The knife shown in the above photo is NOT the Musso knife, but a copy owned by Chris Nolen base on Musso's knife. I think Blasingame may have been the smith but Chris would know for sure.The Musso bowie is one of the most controversial knives for knife collectors and historians. Joseph Musso claims to have purchased the knife during the early 1970s at an antique store and later to have discovered the initials JB marked on the knife. He then has the metallurgy examined and receives a lab report, which he claims, dates the knife to the 1830s. So it must have been Jim Bowie's knife from the Alamo.
It is quite a story. But, however we feel about it, the knife has sold for very large figures and was last purchased by Phil Collins (of the band Genesis) and donated to the Alamo Museum in San Antonio Texas.
I do not intend to drag up all of the usual controversy over the knife and its questionable provenance. My question is simply this:
Question: Has anyone checked to see whether the Musso bowie is an exact match with any of the known fake bowie knives circulating during the 1960s and 70s? Can we rule out that it wasn't just another example produced at one of the same underground factories, shortly before Joseph Musso acquired the knife?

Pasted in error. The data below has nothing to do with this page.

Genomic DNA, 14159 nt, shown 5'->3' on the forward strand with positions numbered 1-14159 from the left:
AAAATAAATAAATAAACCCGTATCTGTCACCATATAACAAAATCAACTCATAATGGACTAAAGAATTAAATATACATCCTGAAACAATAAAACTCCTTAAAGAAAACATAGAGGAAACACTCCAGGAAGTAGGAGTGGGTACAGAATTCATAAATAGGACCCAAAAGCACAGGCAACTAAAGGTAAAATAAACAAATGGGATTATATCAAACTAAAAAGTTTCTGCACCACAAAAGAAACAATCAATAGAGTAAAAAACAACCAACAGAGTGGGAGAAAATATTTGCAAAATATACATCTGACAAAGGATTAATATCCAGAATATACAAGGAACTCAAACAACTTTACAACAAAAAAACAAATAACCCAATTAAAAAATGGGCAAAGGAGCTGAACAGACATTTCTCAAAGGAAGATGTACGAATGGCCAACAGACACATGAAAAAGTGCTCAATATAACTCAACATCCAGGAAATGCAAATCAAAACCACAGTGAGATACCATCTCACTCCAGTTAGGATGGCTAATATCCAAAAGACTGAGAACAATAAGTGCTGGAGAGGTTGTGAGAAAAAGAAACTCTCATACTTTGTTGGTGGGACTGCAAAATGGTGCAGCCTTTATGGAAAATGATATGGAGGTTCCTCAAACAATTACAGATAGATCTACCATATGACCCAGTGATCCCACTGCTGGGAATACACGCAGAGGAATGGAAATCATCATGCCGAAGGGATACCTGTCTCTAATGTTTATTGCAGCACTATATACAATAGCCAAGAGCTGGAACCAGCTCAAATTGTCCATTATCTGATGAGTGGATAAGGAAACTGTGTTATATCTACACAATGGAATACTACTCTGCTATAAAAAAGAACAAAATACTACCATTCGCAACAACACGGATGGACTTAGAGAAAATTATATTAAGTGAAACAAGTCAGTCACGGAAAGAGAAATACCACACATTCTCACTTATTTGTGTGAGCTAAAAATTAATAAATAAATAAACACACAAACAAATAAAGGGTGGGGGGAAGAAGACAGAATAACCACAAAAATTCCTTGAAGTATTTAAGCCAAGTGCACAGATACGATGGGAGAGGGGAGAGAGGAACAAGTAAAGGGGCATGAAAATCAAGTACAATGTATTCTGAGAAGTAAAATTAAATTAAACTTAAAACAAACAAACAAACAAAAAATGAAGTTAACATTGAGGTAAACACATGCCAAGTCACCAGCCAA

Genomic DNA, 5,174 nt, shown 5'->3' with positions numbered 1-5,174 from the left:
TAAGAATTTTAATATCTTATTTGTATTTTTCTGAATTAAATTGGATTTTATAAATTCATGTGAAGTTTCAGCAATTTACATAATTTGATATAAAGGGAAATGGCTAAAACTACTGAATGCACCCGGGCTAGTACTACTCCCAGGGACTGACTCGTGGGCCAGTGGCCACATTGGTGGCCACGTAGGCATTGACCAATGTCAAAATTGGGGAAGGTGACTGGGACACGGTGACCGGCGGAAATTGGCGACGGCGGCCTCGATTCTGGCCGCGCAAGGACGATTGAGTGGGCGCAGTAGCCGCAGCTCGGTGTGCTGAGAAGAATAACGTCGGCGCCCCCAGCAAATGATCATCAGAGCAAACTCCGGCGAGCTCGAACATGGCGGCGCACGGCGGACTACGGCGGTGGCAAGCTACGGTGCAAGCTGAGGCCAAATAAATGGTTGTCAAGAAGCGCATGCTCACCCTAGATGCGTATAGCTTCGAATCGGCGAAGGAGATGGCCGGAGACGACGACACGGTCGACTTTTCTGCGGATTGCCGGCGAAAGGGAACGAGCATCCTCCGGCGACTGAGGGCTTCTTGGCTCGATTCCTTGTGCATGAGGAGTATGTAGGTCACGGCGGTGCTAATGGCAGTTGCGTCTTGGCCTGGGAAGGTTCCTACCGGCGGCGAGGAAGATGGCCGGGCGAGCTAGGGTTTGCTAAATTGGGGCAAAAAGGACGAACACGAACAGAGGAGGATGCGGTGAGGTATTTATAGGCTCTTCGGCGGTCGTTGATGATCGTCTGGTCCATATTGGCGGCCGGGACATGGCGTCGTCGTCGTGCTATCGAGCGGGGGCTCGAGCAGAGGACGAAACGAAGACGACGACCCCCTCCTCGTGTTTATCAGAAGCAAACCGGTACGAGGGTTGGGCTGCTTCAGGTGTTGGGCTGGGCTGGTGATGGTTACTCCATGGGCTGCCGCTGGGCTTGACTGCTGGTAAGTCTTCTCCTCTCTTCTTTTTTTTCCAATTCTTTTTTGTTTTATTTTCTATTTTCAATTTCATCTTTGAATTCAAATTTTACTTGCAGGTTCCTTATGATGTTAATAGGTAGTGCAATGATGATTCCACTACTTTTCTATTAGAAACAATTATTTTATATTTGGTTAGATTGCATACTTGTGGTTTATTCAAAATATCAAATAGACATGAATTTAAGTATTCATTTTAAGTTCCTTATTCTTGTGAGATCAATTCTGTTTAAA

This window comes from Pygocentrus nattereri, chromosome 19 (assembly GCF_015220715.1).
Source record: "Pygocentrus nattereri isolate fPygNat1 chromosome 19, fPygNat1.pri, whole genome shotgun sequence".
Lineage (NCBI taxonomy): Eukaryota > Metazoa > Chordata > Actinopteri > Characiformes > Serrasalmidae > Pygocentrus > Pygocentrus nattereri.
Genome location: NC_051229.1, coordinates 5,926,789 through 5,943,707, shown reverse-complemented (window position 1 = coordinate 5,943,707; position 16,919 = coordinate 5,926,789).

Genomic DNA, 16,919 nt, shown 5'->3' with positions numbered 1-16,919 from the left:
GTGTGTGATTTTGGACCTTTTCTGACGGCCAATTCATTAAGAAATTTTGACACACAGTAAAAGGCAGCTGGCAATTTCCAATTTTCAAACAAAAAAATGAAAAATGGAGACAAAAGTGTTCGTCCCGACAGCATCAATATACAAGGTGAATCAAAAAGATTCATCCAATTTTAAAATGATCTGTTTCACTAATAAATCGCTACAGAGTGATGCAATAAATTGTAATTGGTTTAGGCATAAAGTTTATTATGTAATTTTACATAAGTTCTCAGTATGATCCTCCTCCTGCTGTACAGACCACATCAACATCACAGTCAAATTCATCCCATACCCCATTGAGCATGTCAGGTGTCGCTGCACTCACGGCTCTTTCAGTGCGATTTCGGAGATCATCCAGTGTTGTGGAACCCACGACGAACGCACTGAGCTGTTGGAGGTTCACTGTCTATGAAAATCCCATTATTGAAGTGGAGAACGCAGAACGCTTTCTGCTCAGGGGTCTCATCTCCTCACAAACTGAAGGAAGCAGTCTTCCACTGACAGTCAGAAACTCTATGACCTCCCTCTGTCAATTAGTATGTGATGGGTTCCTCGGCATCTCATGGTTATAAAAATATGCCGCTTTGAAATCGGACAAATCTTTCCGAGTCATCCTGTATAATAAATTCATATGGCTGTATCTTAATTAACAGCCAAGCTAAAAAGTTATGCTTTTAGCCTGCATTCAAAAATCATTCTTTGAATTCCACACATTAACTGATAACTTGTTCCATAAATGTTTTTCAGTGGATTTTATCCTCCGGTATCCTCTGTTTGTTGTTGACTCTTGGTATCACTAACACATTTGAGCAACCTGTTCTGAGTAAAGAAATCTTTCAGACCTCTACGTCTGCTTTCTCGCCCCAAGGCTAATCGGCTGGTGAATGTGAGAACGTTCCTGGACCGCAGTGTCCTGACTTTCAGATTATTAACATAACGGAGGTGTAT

Here is a similar, but offensively marked knife, that is believed to have been massed produced and circulating at the time that Musso acquired his famous knife.
I am only linking the old thread because we do not need this thread unnecessarily closed for offensive content. The take away for me is that there were other very similar knives in circulation around 1970, and that there appears to have been some branding confusion since it is questionable whether a knife associated with KKK would have been more desirable then one associated with the Alamo Jim Bowie knife.
We are not discussing the nefarious organization. We are only examining whether the Musso Bowie could have been just one of these same knives before the superfluous markings were applied? Since the Musso knife was only rediscovered and popularized during the 1980s, it would be very unlikely that other knives would have been made in homage to it during the 1960s.